Parents, schools and public health officials have been struggling for years to get kids to eat more fruits and vegetables at lunch. Now a new study may have found a simple way to make a big difference.
Simply by scheduling recess before lunch, instead of after, more kids will eat their fruits and vegetables, say researchers.
This new study, published in Preventive Medicine, shows that this small no-cost change, holding recess before lunchtime, can increase fruit and vegetable consumption by 54 percent.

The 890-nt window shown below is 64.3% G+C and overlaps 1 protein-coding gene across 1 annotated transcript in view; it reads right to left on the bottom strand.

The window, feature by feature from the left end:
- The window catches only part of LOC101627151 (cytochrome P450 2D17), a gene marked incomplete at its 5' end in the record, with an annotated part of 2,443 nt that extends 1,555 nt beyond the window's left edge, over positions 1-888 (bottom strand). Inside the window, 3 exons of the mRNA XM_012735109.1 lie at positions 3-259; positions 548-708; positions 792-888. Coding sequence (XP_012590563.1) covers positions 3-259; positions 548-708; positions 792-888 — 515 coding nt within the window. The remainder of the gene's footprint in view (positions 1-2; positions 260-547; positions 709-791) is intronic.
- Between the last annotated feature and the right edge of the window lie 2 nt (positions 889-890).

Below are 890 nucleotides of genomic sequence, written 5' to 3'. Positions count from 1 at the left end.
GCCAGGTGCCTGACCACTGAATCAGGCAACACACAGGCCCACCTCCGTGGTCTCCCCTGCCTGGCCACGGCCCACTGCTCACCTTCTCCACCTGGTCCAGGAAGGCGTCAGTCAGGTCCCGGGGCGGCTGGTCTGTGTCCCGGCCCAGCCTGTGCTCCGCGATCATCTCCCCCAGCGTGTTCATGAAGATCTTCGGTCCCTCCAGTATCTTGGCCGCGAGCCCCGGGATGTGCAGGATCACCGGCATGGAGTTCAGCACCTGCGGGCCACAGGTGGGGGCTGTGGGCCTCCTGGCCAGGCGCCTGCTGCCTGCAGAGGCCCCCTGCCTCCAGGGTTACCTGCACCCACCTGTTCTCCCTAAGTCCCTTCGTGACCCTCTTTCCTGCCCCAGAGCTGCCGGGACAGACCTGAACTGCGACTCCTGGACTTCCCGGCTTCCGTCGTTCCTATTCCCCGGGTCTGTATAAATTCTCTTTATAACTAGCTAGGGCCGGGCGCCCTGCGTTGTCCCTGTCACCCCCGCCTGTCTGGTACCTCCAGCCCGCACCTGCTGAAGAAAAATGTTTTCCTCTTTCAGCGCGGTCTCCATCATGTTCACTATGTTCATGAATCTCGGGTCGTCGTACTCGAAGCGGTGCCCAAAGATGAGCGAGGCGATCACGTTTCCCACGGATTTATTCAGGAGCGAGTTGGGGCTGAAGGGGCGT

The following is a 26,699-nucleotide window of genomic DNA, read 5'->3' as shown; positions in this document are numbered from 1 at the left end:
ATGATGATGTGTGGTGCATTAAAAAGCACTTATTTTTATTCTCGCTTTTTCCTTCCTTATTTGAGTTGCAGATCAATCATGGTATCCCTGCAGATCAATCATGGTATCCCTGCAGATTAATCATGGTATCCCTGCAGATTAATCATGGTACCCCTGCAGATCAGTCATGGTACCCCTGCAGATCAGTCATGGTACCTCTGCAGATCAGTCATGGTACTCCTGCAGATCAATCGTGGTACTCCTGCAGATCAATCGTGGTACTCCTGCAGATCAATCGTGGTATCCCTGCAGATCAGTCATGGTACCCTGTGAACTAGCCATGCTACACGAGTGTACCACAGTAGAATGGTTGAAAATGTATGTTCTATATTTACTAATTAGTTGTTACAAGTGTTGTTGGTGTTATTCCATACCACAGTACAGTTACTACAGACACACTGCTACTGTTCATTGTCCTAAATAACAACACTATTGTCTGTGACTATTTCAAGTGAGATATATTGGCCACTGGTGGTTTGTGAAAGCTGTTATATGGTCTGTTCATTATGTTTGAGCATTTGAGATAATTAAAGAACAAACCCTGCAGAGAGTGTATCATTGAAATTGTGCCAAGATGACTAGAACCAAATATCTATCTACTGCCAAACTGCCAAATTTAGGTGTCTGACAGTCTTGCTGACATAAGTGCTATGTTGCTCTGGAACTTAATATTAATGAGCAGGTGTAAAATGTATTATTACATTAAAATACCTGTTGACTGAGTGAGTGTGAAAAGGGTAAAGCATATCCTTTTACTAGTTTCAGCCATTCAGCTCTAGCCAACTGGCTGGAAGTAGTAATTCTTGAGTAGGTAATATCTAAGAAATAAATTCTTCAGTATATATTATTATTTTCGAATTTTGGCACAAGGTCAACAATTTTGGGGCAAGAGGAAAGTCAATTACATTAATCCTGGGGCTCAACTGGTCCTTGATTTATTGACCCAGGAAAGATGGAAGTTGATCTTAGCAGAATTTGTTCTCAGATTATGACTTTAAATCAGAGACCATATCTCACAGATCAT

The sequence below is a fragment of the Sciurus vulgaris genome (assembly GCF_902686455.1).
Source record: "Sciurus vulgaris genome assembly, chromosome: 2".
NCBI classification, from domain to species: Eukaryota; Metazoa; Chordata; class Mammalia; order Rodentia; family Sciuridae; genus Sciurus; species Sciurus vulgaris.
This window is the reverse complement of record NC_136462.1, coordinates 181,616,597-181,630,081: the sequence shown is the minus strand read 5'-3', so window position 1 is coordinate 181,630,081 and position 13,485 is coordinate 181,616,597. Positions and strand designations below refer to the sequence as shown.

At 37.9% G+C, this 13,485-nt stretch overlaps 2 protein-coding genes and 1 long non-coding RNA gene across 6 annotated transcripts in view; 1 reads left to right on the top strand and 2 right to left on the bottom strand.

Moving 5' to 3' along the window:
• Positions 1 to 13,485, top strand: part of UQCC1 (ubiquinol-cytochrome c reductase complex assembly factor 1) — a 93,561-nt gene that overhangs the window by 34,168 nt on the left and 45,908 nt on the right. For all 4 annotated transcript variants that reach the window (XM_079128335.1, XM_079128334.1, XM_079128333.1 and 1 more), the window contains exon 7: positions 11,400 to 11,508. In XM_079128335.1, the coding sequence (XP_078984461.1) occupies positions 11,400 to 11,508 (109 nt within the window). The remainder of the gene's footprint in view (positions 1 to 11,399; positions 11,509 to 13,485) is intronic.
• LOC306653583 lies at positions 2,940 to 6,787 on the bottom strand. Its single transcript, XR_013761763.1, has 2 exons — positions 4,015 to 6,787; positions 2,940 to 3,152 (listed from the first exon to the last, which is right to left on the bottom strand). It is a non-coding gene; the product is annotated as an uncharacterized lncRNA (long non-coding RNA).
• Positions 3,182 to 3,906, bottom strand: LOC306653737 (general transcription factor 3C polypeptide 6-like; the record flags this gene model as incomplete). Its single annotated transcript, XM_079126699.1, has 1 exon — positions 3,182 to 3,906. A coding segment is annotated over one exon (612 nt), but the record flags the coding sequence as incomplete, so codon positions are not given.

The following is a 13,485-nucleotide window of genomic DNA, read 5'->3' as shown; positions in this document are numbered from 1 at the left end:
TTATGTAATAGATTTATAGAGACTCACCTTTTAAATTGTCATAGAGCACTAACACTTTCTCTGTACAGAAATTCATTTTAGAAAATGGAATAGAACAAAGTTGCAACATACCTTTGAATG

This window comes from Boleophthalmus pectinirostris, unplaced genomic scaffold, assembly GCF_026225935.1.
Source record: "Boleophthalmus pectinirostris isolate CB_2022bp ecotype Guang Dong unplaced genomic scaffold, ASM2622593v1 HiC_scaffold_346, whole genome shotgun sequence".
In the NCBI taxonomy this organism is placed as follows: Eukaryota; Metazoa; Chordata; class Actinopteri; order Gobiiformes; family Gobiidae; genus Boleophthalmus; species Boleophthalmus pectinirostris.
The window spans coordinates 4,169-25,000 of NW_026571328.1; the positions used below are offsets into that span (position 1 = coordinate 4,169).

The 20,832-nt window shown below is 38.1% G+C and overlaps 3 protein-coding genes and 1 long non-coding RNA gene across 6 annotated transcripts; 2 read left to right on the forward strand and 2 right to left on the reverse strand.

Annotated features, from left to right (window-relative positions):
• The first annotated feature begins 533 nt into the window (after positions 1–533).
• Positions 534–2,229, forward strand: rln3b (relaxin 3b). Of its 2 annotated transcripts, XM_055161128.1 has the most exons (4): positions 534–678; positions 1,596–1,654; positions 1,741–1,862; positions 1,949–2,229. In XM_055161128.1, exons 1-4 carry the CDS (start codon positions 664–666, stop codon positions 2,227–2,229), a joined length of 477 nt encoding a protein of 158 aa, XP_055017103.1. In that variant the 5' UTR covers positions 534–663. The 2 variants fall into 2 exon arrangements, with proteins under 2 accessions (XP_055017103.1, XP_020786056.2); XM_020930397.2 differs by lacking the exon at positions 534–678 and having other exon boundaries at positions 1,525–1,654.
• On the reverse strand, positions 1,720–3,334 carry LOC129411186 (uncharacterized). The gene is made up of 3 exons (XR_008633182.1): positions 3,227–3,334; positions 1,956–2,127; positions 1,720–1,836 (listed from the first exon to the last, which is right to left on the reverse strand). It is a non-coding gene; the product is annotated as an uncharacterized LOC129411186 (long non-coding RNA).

“Recess is often held after lunch so children hurry to ‘finish’ so that they can go play — this results in wasted fruits and vegetables,” explains co-author David Just, PhD, of Cornell University in a press release, “However, we found that if recess is held before lunch, students come to lunch with healthy appetites and less urgency and are more likely to finish their fruits and vegetables.”